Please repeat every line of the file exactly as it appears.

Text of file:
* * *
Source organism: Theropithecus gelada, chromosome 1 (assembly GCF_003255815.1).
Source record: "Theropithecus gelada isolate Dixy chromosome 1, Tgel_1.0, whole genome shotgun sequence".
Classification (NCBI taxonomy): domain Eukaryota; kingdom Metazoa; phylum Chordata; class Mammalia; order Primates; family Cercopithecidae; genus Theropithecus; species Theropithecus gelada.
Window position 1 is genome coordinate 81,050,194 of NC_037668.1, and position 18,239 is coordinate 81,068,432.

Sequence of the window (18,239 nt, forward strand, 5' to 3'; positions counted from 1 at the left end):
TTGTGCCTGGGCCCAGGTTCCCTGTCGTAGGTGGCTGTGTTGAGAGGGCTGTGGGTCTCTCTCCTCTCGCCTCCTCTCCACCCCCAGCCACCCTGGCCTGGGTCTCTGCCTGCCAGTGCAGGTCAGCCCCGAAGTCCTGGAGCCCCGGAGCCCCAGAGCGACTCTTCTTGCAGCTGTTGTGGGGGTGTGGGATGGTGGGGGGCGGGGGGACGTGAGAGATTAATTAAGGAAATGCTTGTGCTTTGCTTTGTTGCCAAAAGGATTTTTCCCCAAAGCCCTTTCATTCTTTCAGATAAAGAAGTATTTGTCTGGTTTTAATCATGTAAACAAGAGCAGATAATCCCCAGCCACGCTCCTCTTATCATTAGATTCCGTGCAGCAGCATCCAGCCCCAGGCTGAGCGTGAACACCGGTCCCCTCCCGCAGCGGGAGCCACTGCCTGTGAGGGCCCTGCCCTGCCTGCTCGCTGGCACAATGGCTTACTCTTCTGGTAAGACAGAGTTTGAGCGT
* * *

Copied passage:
Source organism: Theropithecus gelada, chromosome 1 (assembly GCF_003255815.1).
Source record: "Theropithecus gelada isolate Dixy chromosome 1, Tgel_1.0, whole genome shotgun sequence".
Classification (NCBI taxonomy): domain Eukaryota; kingdom Metazoa; phylum Chordata; class Mammalia; order Primates; family Cercopithecidae; genus Theropithecus; species Theropithecus gelada.
Window position 1 is genome coordinate 81,050,194 of NC_037668.1, and position 18,239 is coordinate 81,068,432.

Sequence of the window (18,239 nt, forward strand, 5' to 3'; positions counted from 1 at the left end):
TTGTGCCTGGGCCCAGGTTCCCTGTCGTAGGTGGCTGTGTTGAGAGGGCTGTGGGTCTCTCTCCTCTCGCCTCCTCTCCACCCCCAGCCACCCTGGCCTGGGTCTCTGCCTGCCAGTGCAGGTCAGCCCCGAAGTCCTGGAGCCCCGGAGCCCCAGAGCGACTCTTCTTGCAGCTGTTGTGGGGGTGTGGGATGGTGGGGGGCGGGGGGACGTGAGAGATTAATTAAGGAAATGCTTGTGCTTTGCTTTGTTGCCAAAAGGATTTTTCCCCAAAGCCCTTTCATTCTTTCAGATAAAGAAGTATTTGTCTGGTTTTAATCATGTAAACAAGAGCAGATAATCCCCAGCCACGCTCCTCTTATCATTAGATTCCGTGCAGCAGCATCCAGCCCCAGGCTGAGCGTGAACACCGGTCCCCTCCCGCAGCGGGAGCCACTGCCTGTGAGGGCCCTGCCCTGCCTGCTCGCTGGCACAATGGCTTACTCTTCTGGTAAGACAGAGTTTGAGCGT